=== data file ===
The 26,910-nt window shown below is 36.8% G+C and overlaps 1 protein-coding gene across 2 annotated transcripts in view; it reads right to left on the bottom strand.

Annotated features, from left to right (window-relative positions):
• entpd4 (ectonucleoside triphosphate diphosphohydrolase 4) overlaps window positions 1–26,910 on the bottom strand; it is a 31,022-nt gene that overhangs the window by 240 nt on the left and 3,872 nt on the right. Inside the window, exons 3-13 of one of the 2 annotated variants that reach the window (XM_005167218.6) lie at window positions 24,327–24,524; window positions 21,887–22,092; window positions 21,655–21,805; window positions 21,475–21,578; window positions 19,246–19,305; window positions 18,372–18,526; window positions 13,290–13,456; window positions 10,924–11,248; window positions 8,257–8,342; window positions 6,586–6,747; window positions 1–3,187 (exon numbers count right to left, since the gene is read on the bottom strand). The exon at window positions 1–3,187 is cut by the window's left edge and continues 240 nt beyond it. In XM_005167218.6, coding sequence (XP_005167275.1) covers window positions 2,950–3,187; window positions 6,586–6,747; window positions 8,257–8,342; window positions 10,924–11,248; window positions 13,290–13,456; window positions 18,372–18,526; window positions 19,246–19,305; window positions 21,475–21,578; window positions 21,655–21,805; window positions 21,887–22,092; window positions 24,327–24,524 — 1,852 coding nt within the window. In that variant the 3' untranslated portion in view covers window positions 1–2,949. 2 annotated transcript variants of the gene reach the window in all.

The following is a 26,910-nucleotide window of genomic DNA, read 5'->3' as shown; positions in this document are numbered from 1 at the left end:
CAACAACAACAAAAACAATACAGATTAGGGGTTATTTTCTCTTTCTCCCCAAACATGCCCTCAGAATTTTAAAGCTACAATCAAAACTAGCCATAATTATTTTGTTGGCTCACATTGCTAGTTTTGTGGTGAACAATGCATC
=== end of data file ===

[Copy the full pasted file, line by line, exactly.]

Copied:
The 26,910-nt window shown below is 36.8% G+C and overlaps 1 protein-coding gene across 2 annotated transcripts in view; it reads right to left on the bottom strand.

Annotated features, from left to right (window-relative positions):
• entpd4 (ectonucleoside triphosphate diphosphohydrolase 4) overlaps window positions 1–26,910 on the bottom strand; it is a 31,022-nt gene that overhangs the window by 240 nt on the left and 3,872 nt on the right. Inside the window, exons 3-13 of one of the 2 annotated variants that reach the window (XM_005167218.6) lie at window positions 24,327–24,524; window positions 21,887–22,092; window positions 21,655–21,805; window positions 21,475–21,578; window positions 19,246–19,305; window positions 18,372–18,526; window positions 13,290–13,456; window positions 10,924–11,248; window positions 8,257–8,342; window positions 6,586–6,747; window positions 1–3,187 (exon numbers count right to left, since the gene is read on the bottom strand). The exon at window positions 1–3,187 is cut by the window's left edge and continues 240 nt beyond it. In XM_005167218.6, coding sequence (XP_005167275.1) covers window positions 2,950–3,187; window positions 6,586–6,747; window positions 8,257–8,342; window positions 10,924–11,248; window positions 13,290–13,456; window positions 18,372–18,526; window positions 19,246–19,305; window positions 21,475–21,578; window positions 21,655–21,805; window positions 21,887–22,092; window positions 24,327–24,524 — 1,852 coding nt within the window. In that variant the 3' untranslated portion in view covers window positions 1–2,949. 2 annotated transcript variants of the gene reach the window in all.

The following is a 26,910-nucleotide window of genomic DNA, read 5'->3' as shown; positions in this document are numbered from 1 at the left end:
CAACAACAACAAAAACAATACAGATTAGGGGTTATTTTCTCTTTCTCCCCAAACATGCCCTCAGAATTTTAAAGCTACAATCAAAACTAGCCATAATTATTTTGTTGGCTCACATTGCTAGTTTTGTGGTGAACAATGCATC